Bothersome lower urinary tract symptoms 1 year after first delivery: prevalence and the effect of childbirth.BJU Int. 2006 Jul; 98(1):89-95.BI
To assess the severity of both stress urinary incontinence (SUI) and overactive bladder (OAB) symptoms during and after the first pregnancy, using a self-reported health-related quality-of-life questionnaire, and to assess the effect of pregnancy and childbirth on bothersome lower urinary tract symptoms (LUTS) persisting at 1 year after the first childbirth.
PATIENTS AND METHODS
In a prospective cohort study, 344 women completed four self-reported questionnaires. Urogenital symptoms were assessed with the Urogenital Distress Inventory (UDI), assessing if a urogenital symptom is present and the amount of bother it causes, measured on a 4-point Likert scale, i.e. 'not at all', 'slightly', 'moderately' and 'greatly bothered'. Bothersome LUTS were defined as reporting moderate or great bother from the symptom, and as not bothersome if it was absent or present with none or only a slight degree of self-reported bother. In the analysis we used three of the five subscales from the UDI; UI, OAB and obstructive voiding, where each subscale has a range of 0 (no symptom) to 100 (all symptoms present with the highest degree of bother).
Of the 344 women, 83 (24.2%) reported having a moderate to greatly bothersome frequency symptom at 36 weeks of gestation. After childbirth there was a statistically significant decline in the prevalence of bothersome frequency to 38 (9.6%) women (P < 0.001). Bothersome SUI was present in 53 (15.4%) women at 36 weeks of gestation, and in 36 (10.5%) at 1 year after childbirth. Fifty-eight (16.9%) women reported having moderate to greatly bothersome urge UI (UUI) and at 1 year after childbirth, 51 (14.8%) were still bothered by it. After univariate and multivariate analysis, the predictive factors for the presence of bothersome SUI were greater maternal age (32.5 vs 30.3 years old at delivery) and the presence of bothersome SUI at 12 weeks of gestation. Bothersome UUI was significantly associated with a lower educational level (odds ratio 0.08, 95% confidence interval 0.02-0.36). Women after a Caesarean delivery had more bothersome UUI and women after a spontaneous vaginal delivery developed more bothersome SUI (neither statistically significant, possibly because there were too few samples). During pregnancy, all UDI subscale scores increased significantly and after childbirth all scores decreased significantly vs 36 weeks of gestation. However, the score on the UI subscale remained significantly higher at 1 year after birth than at 12 weeks of gestation, whereas the scores on the OAB and obstructive voiding subscales were lower at 1 year after birth than at 12 weeks of gestation. Nevertheless, the scores for UI and obstructive voiding were low, indicating little bother.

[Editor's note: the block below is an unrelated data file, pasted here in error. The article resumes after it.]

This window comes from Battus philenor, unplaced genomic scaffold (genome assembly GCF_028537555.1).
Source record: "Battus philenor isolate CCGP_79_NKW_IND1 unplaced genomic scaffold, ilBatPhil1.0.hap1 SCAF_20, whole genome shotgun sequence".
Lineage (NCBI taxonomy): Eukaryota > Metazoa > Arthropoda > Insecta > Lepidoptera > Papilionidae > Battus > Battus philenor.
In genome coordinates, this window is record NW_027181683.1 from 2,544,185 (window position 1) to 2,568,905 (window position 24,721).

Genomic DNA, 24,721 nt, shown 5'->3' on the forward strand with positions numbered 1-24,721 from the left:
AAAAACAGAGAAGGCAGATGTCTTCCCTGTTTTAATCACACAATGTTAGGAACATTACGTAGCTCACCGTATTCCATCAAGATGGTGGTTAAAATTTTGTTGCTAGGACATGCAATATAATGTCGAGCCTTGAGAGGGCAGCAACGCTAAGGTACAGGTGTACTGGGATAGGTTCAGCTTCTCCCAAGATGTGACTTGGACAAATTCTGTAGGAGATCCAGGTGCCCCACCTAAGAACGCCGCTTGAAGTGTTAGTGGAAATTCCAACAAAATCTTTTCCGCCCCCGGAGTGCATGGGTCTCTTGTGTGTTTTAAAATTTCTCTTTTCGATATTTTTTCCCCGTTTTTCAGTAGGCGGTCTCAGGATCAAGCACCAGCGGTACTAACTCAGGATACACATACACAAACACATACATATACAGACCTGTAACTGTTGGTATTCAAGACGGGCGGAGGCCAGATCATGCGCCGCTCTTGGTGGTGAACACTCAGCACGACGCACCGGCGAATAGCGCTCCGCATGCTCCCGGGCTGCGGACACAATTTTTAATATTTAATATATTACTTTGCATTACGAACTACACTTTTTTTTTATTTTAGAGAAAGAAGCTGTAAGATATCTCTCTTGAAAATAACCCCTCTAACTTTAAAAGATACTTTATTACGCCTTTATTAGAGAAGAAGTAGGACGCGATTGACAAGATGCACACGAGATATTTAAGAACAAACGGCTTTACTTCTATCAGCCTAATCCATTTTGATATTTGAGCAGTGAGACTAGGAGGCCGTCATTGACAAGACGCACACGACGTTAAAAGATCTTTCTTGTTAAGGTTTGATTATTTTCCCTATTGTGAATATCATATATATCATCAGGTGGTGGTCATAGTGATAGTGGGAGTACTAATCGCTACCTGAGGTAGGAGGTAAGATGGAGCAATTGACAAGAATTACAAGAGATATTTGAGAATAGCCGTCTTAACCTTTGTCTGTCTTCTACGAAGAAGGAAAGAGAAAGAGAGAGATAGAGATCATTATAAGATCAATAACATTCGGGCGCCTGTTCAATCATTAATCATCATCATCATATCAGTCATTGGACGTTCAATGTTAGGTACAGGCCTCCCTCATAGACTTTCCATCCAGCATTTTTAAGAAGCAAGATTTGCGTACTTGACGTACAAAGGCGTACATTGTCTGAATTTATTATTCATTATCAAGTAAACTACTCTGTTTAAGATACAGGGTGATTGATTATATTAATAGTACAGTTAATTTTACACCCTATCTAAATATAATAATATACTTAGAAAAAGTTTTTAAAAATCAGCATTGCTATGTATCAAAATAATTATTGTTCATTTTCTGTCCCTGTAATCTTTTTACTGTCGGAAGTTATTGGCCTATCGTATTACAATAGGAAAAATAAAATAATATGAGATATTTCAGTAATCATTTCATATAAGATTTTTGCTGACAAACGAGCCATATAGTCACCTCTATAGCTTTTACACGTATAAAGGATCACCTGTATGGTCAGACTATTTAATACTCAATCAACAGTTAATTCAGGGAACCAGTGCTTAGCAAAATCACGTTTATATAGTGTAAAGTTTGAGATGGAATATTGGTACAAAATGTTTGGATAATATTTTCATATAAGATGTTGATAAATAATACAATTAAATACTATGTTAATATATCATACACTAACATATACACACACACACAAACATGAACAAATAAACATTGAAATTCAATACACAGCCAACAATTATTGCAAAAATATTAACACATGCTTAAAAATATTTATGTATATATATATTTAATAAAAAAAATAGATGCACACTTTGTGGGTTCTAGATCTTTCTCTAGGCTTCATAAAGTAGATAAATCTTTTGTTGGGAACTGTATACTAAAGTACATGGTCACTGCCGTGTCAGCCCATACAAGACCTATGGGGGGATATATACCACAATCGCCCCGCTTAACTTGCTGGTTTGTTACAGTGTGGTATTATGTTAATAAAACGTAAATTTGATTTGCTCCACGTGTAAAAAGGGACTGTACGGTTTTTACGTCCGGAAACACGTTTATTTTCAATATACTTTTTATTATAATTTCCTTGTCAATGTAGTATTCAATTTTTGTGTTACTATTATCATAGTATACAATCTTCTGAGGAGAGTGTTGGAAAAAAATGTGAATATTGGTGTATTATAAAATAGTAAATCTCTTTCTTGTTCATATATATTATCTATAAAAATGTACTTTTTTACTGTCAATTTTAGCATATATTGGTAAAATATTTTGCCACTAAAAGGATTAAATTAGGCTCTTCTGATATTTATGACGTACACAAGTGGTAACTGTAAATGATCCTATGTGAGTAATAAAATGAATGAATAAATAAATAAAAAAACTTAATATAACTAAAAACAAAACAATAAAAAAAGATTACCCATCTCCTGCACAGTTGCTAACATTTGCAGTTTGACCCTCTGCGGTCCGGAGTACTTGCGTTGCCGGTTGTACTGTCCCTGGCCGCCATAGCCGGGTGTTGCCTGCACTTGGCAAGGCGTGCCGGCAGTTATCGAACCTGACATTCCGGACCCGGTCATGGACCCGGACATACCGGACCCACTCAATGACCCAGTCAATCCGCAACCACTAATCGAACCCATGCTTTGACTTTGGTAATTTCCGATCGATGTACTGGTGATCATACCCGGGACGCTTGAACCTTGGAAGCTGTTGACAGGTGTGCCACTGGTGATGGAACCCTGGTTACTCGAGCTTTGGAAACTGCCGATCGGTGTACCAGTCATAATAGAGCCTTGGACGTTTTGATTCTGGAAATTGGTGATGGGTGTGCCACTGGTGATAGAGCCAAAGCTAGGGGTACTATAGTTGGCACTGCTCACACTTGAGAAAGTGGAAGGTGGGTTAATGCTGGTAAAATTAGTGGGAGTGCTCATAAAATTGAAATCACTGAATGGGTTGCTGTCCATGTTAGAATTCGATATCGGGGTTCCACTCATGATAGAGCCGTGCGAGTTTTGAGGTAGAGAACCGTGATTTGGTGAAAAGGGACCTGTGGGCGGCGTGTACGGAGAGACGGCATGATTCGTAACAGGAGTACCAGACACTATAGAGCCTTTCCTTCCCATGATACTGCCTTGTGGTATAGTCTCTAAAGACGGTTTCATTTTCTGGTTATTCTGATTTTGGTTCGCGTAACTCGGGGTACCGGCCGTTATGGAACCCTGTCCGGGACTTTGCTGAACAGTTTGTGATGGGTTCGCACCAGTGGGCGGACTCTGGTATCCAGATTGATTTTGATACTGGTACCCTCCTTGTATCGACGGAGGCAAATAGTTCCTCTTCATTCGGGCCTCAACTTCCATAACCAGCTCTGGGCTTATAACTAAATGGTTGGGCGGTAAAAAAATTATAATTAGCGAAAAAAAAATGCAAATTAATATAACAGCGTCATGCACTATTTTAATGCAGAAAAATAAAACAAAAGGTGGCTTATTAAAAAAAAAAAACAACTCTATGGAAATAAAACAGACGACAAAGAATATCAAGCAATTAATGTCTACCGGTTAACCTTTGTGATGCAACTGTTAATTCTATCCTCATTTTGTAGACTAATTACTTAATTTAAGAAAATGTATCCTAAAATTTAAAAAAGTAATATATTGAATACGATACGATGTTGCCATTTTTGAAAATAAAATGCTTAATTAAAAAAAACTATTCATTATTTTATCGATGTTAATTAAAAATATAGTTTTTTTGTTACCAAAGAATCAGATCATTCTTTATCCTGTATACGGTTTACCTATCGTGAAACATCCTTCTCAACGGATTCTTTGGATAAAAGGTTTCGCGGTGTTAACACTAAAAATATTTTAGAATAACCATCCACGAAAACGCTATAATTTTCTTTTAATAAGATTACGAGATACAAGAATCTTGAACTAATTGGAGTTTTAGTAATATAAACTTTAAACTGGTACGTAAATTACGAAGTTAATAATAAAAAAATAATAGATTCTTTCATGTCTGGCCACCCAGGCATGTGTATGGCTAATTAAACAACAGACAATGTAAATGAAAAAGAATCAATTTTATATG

Most women are not bothered by their LUTS after their first delivery. As the prevalence of bothersome symptoms was highest at 36 weeks of gestation, they are probably part of a normal pregnancy. However, OAB symptoms can be perceived as bothersome. Physiotherapy and bladder training can be offered to women with bothersome LUTS. Bothersome SUI in early pregnancy and a greater maternal age were predictive of bothersome SUI at 1 year after first childbirth. A Caesarean delivery seemed to be protective for bothersome SUI at 1 year after birth, but bothersome UUI was more prevalent after a Caesarean than a vaginal delivery. More research with a larger sample is needed to allow definite statements about the effect of the mode of delivery and bothersome UI symptoms.